The versions of determinism on offer are either a technological determinism in which organizations are seen as adaptations to the unfolding logic of technologies; or a social determinism in which technologies are seen as products or reflections of particular constellations of social and organisational forces.... There can be nothing that is "purely technical," or for that matter "purely social." Notions of "the" technical or "the" social must be considered as tied to conventional dualistic narratives. (Bloomfield et al., in press)

In contrast to the impact-oriented mainstream literature, it is the process of problem-definition and the way that shared understandings of appropriate action and decisions emerge that is at issue in much of the research described above. Rather than proceeding as if individual perceptions and actions can be held constant for the purpose of analysis or that individuals are motivated by a single goal (e.g., profit maximization), analysis focuses upon how and why perceptions and action are continuously changing through time and space. The analysis is concerned with the construction of meaning and action and how this process is reflected in decisions with regard to the development of ICT systems and their use.

In addition, there has been a rather explicit attempt to address another dualism that pervades research on the implications of ICTs--that is, the pervasive failure to bridge between macro- and micro-institutional issues. There has been some evidence of the process of bracketing within the research agenda--a process to which Giddens has pointed. As Giddens has observed, there are two closely linked levels of analysis in social science inquiry:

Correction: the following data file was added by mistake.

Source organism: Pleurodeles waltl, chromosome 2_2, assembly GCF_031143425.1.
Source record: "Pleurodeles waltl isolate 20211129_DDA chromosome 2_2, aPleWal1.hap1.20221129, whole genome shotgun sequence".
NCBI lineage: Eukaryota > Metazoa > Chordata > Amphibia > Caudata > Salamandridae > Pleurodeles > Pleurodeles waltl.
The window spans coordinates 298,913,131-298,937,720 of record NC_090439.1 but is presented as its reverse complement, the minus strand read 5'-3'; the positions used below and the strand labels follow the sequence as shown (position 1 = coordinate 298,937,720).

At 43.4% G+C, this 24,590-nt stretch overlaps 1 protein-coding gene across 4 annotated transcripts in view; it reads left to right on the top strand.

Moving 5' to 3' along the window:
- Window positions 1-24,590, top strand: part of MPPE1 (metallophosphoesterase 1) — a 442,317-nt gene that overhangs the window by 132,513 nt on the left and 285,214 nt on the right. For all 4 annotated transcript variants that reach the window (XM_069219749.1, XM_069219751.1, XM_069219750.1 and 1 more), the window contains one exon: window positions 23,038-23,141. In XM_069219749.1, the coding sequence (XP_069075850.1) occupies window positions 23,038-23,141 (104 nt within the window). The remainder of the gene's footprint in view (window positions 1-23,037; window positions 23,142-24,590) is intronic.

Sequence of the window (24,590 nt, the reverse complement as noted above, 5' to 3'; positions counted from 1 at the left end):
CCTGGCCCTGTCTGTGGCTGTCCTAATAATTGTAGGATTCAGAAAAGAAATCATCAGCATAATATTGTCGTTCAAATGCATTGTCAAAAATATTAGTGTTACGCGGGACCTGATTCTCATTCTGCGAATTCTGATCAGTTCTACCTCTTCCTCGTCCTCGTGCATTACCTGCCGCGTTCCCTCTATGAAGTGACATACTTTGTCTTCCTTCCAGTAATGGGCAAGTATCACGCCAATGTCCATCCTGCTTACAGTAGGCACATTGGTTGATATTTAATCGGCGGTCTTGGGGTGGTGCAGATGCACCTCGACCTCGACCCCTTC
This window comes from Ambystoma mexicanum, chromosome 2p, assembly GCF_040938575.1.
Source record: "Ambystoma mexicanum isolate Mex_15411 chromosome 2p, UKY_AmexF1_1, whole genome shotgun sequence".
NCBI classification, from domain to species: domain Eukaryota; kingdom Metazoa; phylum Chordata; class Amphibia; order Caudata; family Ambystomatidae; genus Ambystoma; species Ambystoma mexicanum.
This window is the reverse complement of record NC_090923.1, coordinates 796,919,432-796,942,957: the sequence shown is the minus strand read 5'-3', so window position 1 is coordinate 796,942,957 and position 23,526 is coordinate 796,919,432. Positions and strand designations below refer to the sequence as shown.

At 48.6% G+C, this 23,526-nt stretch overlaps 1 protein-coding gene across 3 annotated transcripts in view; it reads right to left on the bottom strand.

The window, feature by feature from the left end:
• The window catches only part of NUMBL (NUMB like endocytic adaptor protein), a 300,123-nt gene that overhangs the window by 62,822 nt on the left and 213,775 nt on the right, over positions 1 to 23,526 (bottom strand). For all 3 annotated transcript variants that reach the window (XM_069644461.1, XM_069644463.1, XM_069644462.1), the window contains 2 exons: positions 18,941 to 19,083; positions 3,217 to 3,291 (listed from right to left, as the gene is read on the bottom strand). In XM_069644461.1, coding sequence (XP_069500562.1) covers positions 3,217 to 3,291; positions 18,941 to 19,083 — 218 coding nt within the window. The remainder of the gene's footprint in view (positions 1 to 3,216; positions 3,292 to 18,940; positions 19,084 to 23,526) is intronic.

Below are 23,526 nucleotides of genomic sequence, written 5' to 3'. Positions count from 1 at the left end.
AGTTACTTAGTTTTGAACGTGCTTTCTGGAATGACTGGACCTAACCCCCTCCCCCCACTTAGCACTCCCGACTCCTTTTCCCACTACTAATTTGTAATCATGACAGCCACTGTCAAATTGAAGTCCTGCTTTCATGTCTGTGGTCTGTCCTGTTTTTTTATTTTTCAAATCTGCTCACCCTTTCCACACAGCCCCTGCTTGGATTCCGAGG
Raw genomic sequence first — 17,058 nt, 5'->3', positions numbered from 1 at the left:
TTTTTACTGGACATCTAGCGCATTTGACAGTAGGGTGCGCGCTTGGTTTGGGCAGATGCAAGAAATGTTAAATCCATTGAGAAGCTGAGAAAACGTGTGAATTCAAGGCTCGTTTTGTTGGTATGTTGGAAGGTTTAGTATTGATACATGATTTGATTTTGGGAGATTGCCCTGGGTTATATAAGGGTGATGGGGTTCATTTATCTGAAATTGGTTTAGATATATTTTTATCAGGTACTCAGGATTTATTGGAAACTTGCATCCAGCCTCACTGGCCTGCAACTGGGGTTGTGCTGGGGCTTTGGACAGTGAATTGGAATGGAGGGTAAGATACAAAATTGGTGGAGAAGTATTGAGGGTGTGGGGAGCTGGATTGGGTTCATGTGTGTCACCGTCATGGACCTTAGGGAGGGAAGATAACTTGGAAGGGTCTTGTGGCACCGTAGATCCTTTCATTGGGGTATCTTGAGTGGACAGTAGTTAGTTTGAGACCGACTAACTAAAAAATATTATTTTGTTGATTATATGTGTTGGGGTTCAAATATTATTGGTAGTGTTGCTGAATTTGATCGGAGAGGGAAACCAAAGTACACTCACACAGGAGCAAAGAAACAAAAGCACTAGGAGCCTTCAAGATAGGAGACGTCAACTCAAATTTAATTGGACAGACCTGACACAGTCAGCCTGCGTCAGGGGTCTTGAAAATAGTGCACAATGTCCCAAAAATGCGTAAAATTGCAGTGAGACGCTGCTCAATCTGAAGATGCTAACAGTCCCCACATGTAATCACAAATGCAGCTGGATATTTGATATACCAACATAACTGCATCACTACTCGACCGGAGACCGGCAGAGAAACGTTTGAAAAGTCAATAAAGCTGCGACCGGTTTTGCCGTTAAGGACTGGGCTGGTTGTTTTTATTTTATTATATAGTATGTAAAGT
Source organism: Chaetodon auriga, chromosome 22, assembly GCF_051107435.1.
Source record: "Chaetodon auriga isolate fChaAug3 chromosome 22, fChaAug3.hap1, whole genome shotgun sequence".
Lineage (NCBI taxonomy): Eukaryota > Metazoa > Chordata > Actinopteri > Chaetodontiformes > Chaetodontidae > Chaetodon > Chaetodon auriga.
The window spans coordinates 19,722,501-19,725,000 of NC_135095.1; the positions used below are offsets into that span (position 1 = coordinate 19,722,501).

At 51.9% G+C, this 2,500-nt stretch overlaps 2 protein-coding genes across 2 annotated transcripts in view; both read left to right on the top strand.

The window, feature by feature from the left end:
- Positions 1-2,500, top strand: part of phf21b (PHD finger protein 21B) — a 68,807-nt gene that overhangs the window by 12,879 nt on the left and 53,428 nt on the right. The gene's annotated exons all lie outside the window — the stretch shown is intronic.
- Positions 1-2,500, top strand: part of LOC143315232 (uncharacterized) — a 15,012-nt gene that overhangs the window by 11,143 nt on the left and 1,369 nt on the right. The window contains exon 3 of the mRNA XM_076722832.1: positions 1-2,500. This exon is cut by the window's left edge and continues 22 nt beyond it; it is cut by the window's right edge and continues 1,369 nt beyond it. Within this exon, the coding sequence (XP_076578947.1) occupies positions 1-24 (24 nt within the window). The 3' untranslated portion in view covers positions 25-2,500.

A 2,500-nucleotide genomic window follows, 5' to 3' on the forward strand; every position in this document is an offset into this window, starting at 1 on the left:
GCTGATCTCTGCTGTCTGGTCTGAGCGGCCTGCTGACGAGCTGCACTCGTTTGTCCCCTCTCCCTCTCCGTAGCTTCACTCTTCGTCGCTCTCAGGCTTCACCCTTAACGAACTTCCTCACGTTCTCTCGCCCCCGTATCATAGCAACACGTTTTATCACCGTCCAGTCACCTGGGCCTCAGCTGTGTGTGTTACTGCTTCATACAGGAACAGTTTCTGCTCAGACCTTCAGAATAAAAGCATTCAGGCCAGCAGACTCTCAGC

Institutional analysis and the analysis of strategic conduct...indicate two principal ways in which the study of system properties may be approached in the social sciences: each of which is separated out, however, by methodological epoché.

To examine the constitution of social systems as strategic conduct is to study the modes in which actors draw upon structural elements--rules and resources--in their social relations. "Structure" here appears as actors' mobilization of discursive and practical consciousness in social encounters. Institutional analysis, on the other hand, places an epoché upon strategic conduct, treating rules and resources as chronically reproduced features of social systems. It is quite essential to see that this is only a methodological bracketing. (Giddens, 1979, p. 80)

Several premises have emerged, albeit not uncontentiously, within the long-term program of PICT research. First, for example, an attempt has been made by many researchers to ensure that analysis accounts for the interrelationships between large numbers of innovations which comprise the complex of ICTs and society as a whole. Second, the character and capacity of technology is understood as being socially constituted. Third, and in contrast to "the bulk of academic endeavour and public policy related to ICT [which] seems to assume that economic and social change associated with the development and use of the technologies occurs on the head of a pin" (Goddard, in press), the determinants of change are understood to involve processes whereby rules and resources are recursively drawn upon through time. Research tends to embrace methodologies that enable analysis of the ways new meanings are negotiated. ICTs themselves are treated as being endogenous to the various conceptual frameworks that are employed.